I just finished reading Katie O’Brien’s useful article in a recent FullBleed entitled,“Talking ’bout a Resolution.”. (Better late than never, I suppose!) One New Year’s tip she suggested was to “pick 12 museums and dedicate each month to going to a different one.” I think for budget-minded DC creative types, this is an ideal resolution concept that few other metropolitan areas could better fulfill.
In this regard, I thought it would be a good time to re-submit an article I completed several years back when FullBleed was actually printed. I was asked to write an article about a museum of my choice for an upcoming museum-themed issue. That issue was never published …and a lot of time has gone by. But the murder of Officer Tyrone Johns on June 10, 2009, in the entrance of the U.S. Holocaust Memorial Museum underscores the relevance of this museum and the need to raise awareness of hate crimes that, sadly, continue to exist across the globe today — and in DC, too.
The current exhibit, State of Deception: The Power of Nazi Propaganda, reveals how the Nazi Party used modern techniques, new technologies, and carefully crafted messages to sway millions with its vision for a new Germany. Since we as ADCMW members are involved in creating communications, I think a visit to this excellent museum would be a valuable resolution to keep. 30-minute guided tours of the Propaganda exhibition are offered on Tuesdays, Wednesdays, Thursdays, and Saturdays. Inquire at the museum’s information desk for tour times. The museum is free, but timed tickets must be obtained at entrance.
What follows is a brief overview of the design/logistical evolution of the museum.
The United States Holocaust Memorial Museum
This museum will touch the life of everyone who enters and leave everyone forever changed—a place of deep sadness and a sanctuary of bright hope…if this museum can mobilize morality then those who have perished will thereby gain a measure of immortality.
— William J. Clinton, April 22, 1993
The United States Holocaust Memorial Museum was created by an act of Congress in 1980 and is largely funded by the United States as America’s national institution for the documentation, study, and interpretation of Holocaust history. It serves as our country’s memorial to the millions who suffered during this grim period. Its mission is threefold: to educate, preserve memory, and provoke visitors to think about moral and spiritual questions raised by the Holocaust.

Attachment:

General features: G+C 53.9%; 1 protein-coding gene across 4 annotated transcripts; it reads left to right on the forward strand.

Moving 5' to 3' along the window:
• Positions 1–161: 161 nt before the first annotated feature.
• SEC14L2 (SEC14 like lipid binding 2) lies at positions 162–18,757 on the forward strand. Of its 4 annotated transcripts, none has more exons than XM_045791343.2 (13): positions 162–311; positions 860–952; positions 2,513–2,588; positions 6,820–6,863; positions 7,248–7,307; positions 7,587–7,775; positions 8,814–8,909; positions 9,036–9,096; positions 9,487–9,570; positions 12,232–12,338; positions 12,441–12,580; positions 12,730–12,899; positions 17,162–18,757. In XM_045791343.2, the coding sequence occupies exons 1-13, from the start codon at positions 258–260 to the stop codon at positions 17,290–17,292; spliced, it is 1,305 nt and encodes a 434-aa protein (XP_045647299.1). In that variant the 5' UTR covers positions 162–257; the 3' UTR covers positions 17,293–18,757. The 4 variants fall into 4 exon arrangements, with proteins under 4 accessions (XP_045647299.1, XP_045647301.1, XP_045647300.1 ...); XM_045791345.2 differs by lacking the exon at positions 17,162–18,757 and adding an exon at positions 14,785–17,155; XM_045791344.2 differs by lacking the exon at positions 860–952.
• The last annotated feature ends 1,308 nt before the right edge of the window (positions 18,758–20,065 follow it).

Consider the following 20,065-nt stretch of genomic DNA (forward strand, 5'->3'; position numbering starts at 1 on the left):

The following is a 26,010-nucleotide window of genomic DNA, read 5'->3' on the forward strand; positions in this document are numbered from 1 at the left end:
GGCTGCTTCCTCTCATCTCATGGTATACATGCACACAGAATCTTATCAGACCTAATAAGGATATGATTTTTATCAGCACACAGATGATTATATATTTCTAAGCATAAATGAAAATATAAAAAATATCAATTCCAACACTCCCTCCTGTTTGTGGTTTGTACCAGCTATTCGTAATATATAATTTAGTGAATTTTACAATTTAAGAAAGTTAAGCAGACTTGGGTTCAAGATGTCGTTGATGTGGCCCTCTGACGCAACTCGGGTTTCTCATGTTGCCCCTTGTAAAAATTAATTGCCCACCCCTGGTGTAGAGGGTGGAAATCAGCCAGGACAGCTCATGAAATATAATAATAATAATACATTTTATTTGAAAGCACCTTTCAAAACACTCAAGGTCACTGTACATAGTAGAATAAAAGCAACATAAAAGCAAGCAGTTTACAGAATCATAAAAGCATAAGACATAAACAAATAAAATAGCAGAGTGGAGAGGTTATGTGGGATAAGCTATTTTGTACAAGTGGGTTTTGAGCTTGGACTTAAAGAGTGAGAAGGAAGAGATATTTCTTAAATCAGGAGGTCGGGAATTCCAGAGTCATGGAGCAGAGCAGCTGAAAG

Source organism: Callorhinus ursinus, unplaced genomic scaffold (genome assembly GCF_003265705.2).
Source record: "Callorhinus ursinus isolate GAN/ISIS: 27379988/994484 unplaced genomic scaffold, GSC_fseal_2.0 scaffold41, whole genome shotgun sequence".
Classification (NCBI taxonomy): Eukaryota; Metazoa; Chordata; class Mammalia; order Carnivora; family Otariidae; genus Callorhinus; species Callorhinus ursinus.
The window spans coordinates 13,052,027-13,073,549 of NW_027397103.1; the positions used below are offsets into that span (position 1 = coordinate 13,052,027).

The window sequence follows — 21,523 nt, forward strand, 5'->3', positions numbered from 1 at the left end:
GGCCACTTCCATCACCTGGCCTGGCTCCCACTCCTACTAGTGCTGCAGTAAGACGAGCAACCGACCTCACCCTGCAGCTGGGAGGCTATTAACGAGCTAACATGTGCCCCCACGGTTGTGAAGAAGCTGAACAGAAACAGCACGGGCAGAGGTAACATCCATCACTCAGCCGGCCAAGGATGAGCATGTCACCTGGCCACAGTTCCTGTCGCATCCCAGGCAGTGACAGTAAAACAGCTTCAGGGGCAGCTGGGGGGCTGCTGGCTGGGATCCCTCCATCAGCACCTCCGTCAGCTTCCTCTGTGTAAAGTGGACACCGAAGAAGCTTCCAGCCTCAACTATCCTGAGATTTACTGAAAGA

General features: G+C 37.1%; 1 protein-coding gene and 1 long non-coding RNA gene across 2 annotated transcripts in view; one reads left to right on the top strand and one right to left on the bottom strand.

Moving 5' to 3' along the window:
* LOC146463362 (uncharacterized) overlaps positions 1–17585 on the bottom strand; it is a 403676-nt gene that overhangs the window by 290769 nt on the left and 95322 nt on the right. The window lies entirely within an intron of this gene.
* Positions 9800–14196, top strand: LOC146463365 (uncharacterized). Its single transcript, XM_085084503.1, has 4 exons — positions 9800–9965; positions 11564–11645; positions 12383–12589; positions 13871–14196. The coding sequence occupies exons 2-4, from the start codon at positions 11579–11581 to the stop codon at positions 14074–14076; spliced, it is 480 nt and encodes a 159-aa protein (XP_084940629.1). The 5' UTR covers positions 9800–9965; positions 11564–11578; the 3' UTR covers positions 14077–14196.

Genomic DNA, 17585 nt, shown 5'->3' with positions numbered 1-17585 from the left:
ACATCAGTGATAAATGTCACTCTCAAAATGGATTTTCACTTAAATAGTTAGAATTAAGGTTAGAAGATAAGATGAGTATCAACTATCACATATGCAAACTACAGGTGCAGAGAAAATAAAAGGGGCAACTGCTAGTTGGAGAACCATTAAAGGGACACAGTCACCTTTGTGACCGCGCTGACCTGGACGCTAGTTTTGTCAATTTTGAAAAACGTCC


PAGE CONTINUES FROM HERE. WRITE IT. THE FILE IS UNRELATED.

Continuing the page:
The architecture of the museum is provoking on a subconscious level – it is multifaceted and multilayered. The architect, James Ingo Freed,of Pei Cobb Freed & Partners, is Jewish, was born in Esser, Germany, and is a Holocaust survivor. His parents sent he and his sister to the United States to escape, and they were unable to reunite for several years.
To prepare for this commission and inform his design, Freed traveled to the sites of camps and ghettos. The more he learned, the more difficult his job became. Materials and structures throughout the building communicate “viscerally” to the visitor. In Freed’s words, “The museum becomes a resonator of memory.” He did not want the museum to only dwell on the morose and depressing. He ultimately wanted it to be a representation of hope and resolution.
The main limestone and brick entrance melds the building into its federal environment. The arched portico is a light-filled facade that opens to the sky. “Visitors must pass through the limestone partition to enter the concrete world” was Freed’s written intent. This antiseptic “facade” represents the Nazis efforts to hide the crimes they were committing. The real entrance is past the granite portals.
Once inside, the main entrance evokes hardened industrialism — A lop-sided train station. It was a bit more than ironic that I was drawn to visit the museum by a gripping story that reverberated as I walked into the giant space. Recently, my friend’s mother passed away. I asked where I could make a contribution to honor her memory. Unbeknown to me, her mother had been a Holocaust survivor. From a small town in Poland she was herded onto a train that would have taken her to a concentration camp. Though the train window was tiny, her figure was so emaciated that she was able to slip through it to freedom. Her Christian friend, who had recently married and changed her name, gave her the old identification card and she passed as a Christian for the duration of the war.